We’ve been hearing about the opioid epidemic for a while and, most recently, the surge in fentanyl overdoses. Fentanyl has been particularly deadly because it is mixed with other drugs without the user’s knowledge. The opioid drug class consists of a number of medications, including morphine, oxycodone, hydrocodone, methadone, heroin, fentanyl, and others. They all have similar side effects that make them deadly, but fentanyl is approximately 100 times more potent than morphine. So, a very small amount of fentanyl can have a very large effect on someone.
Opioids are primarily used for pain control. However, they also have several side effects that need to be considered. Aside from minimizing or eliminating pain, opioids can cause drowsiness, confusion, nausea, constipation, euphoria, and slowed breathing. The side effects on the brain (drowsiness, confusion, and slowed breathing) can also be potentiated when mixed with other drugs that cause similar effects, like alcohol and benzodiazepines. Death from opioids usually occurs when the breathing slows or stops, as the user becomes more sedated and slips into unconsciousness. The resulting respiratory depression causes a lack of oxygen to enter the body and there is subsequent organ damage and death, if not reversed quickly.
So, can this process be reversed? Thankfully, the answer is “yes”. The medication, naloxone or Narcan, is the antidote to opioids and blocks their effects. But, the antidote for an opioid overdose must be administered quickly before the body suffers the irreversible effects of a lack of oxygen. Once given, however, naloxone works instantly. The opioid effects are immediately reversed. While someone can be barely breathing and unconscious, the individual awakens suddenly and starts breathing immediately after the naloxone is given. It is like rising from the dead. One moment, an individual is completely unconscious and the next, they are awake and alert. It is surreal to watch.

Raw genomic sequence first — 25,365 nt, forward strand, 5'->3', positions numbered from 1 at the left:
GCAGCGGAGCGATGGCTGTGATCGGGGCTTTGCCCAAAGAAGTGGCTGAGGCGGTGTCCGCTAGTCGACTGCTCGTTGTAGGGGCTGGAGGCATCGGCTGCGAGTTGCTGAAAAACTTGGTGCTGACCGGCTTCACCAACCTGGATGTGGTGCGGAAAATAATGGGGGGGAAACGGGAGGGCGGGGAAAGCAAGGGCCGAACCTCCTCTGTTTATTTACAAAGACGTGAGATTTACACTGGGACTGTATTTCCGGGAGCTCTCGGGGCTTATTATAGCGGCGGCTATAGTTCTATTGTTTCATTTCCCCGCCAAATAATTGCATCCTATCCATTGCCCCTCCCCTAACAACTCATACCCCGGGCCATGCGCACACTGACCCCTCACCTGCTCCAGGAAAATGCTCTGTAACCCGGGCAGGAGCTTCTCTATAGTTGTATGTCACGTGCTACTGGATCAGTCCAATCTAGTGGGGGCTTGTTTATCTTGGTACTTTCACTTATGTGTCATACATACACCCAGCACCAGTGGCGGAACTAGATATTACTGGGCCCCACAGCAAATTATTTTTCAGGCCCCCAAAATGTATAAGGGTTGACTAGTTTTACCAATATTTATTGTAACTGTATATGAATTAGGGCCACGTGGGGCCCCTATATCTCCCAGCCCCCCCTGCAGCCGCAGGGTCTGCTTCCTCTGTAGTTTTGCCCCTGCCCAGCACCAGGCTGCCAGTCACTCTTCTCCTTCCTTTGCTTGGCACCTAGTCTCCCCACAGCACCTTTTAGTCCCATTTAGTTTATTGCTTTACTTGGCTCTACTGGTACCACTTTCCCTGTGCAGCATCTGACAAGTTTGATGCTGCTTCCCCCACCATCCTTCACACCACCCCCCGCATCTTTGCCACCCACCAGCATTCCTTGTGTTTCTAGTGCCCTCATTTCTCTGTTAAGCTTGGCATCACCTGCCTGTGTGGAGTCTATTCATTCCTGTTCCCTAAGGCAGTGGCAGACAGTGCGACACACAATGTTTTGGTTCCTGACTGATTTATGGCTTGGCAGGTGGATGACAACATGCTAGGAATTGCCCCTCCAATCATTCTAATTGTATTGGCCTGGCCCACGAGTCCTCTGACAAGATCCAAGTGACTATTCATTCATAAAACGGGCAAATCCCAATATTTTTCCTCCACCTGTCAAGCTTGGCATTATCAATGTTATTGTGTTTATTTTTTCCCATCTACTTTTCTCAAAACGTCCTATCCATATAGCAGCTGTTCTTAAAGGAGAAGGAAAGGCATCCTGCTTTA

On administering naloxone: one moment, an individual is completely unconscious and the next, they are awake and alert. It is surreal to watch. Click To Tweet
However, the duration of the effect of naloxone is often shorter than the opioid that caused the deadly side effects. Naloxone will last about 30-90 minutes, but the opioid that is circulating in the body may last longer because of the type and amount used. It is not unusual for a person who had the effects of an opioid overdose reversed by naloxone to slip back into somnolence and unconsciousness when naloxone wears off before the opioid does. As the naloxone stops working in the body, the person can develop respiratory depression again. So, a repeat dose of naloxone needs to be given.
Some naloxone facts:
Naloxone is Narcan (Narcan is the brand name and naloxone is the generic name).
Naloxone can be given by nasal spray or by injection.
Naloxone is the antidote for opioids (i.e., morphine, fentanyl, heroin, etc.) and their side effects.
Naloxone is NOT the antidote for alcohol, benzodiazepines (i.e., Valium, Ativan, etc.), or other illicit drugs.
If someone uses opioids chronically and has physiologic dependence on them, naloxone can trigger acute opioid withdrawal symptoms which can include a fast heart rate, elevated blood pressure, fever, sweating, agitation, and other symptoms.
Naloxone’s duration of effect can be shorter than the opioid involved in the overdose, so naloxone may need to be given multiple times until the opioid effects wear off on their own.
Naloxone is a life-saving medication if someone is suffering from an opioid overdose and develops respiratory depression. Opioid overdose has become a problem for some kids because they may be exposed to fentanyl without their knowledge when it is mixed with other illicit drugs that have been taken.
Opioid overdose has become a problem for some kids because they may be exposed to fentanyl without their knowledge when it is mixed with other illicit drugs that have been taken. Click To Tweet
Because of the concern for opioid overdoses in children at school, the Los Angeles Unified School District (LAUSD) is providing naloxone to its schools to combat the problem. Also, the medication has been made readily available and free to those who may be at risk for opioid overdose in many US states. While we may not have all of the tools to successfully prevent opioid drug abuse and overdose, we do have the tool to prevent the deadly side effects of opioid abuse and overdose…naloxone.
Have you ever seen naloxone used?